David gains power of a more conventional kind. His record as king turns out to be decidedly mixed. Sometimes he discerns and does what is right. At other time he abuses his power and commits heinous crimes. Perhaps his worst episode involves committing adultery with Bathsheba and then setting up the murder of her husband Uriah, one of his loyal soldiers. If God was with David, as today’s first reading claims, then at times God must have been present with him in judgment.
The saga of David is one of the great stories in biblical literature. He is a character who haunts western culture. But let’s go a step further. I believe David–shepherd boy and king–also haunts western politics. On this weekend when we celebrate our national independence, we would do well to remember that over the last two centuries and more, our country has had its Goliath moments and its Uriah moments.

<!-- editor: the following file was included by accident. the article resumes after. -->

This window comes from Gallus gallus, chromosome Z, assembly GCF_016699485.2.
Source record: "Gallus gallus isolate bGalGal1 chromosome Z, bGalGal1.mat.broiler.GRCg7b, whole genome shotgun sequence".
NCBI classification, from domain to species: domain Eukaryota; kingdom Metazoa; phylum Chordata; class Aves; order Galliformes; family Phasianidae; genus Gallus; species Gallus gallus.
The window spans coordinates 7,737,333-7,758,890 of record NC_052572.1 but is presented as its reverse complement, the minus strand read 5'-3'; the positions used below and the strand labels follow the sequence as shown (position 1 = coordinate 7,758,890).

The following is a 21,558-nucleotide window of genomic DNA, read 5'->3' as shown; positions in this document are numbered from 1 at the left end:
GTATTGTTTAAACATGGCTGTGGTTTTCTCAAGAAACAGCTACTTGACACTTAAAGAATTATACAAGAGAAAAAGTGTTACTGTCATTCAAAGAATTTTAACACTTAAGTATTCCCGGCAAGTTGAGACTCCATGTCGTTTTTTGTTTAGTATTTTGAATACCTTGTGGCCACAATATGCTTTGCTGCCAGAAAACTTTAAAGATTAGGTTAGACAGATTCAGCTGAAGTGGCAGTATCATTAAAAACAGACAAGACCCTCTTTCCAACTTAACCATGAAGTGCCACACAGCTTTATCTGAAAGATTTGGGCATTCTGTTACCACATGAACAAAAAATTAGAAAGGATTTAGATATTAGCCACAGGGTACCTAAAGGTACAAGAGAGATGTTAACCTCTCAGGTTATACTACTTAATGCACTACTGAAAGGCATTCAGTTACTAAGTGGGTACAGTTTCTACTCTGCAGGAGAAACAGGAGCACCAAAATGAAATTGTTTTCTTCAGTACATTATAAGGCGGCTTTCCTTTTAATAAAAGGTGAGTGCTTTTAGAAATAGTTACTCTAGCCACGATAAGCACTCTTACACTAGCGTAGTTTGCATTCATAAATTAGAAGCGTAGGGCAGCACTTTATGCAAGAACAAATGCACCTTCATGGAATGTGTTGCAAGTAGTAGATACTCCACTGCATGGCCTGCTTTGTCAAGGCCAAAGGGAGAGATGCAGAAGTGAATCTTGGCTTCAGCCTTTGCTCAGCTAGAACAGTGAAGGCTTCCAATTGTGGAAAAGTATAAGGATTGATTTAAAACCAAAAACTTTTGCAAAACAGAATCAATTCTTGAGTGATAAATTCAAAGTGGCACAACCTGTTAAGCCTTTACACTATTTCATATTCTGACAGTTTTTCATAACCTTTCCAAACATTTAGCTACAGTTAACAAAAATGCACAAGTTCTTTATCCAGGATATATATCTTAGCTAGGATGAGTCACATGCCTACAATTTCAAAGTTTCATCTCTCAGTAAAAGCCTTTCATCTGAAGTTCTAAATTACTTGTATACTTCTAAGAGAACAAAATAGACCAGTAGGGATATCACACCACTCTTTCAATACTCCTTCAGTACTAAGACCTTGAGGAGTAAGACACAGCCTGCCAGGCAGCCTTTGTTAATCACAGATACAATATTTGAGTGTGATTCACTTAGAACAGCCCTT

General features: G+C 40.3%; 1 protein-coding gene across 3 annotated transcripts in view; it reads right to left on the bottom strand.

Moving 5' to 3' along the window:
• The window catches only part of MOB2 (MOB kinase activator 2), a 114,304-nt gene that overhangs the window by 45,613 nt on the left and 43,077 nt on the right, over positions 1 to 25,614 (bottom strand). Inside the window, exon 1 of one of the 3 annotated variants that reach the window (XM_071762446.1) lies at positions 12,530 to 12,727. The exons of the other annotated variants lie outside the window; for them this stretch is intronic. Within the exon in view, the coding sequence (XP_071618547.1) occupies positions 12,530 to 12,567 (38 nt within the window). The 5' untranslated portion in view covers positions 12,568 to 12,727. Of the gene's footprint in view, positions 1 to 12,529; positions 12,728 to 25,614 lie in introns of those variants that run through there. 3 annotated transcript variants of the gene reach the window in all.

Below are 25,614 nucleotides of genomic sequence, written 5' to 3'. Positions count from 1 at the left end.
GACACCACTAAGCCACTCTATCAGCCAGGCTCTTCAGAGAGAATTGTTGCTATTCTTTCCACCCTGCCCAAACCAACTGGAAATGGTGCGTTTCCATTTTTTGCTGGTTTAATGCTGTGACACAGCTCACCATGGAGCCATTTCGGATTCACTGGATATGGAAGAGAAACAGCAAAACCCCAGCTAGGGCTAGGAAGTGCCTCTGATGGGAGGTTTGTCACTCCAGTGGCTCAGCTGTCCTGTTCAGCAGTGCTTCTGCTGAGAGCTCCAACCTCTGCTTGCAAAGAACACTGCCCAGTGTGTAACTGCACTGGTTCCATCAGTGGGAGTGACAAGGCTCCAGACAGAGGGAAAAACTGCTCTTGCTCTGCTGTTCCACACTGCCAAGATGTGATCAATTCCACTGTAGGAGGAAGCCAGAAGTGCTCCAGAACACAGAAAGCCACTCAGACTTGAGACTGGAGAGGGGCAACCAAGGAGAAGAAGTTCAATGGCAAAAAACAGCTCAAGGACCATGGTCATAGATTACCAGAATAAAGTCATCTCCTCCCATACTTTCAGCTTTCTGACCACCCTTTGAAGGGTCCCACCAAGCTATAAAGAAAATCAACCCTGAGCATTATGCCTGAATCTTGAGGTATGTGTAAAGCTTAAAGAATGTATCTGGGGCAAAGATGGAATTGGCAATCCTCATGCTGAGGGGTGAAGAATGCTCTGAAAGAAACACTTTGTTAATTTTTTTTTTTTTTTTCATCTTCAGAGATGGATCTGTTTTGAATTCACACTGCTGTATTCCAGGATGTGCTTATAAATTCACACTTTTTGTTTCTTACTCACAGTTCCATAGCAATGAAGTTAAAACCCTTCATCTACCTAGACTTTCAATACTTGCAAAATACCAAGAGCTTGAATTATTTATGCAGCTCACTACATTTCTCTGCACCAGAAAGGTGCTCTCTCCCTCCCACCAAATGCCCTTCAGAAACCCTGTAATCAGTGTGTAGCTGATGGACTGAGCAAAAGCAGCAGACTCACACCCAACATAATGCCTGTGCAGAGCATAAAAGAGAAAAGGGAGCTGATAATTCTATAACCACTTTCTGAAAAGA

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Sometimes our weakness has been revealed as strength. And sometimes our strength has been revealed as weakness. If we ask God to bless our nation, then we must remember that this blessing comes as both mercy and judgment. The living God is nobody’s national mascot, but demands that we do justice, and love mercy, and walk before him in humility.
Our country has had its Uriah moments when out of the arrogance and blindness of power, we have betrayed trust and squandered opportunity and offended God who has sent his prophets to speak truth against lies.
Our country has had its Goliath moment when out of weakness that refused to be afraid, we have toppled giants and beheaded them so that, however momentarily, God’s reign has been tangible.
And because our country is no monolith, but a combination of persons and factions, often the Goliath moment and the Uriah moment have been the same moment. We the people have shown simultaneously both the worst that is in us and the best. Together we behave as David did.
And so there is reason if our national countenance, like Forabosco’s portrait of David, looks perplexed even at a moment of victory, for our national life is full of complexities. We killed one Goliath at the time of the Revolution, when thousands of young Davids encamped at places like Valley Forge, and it has been, perhaps inevitably, a mottled saga ever since.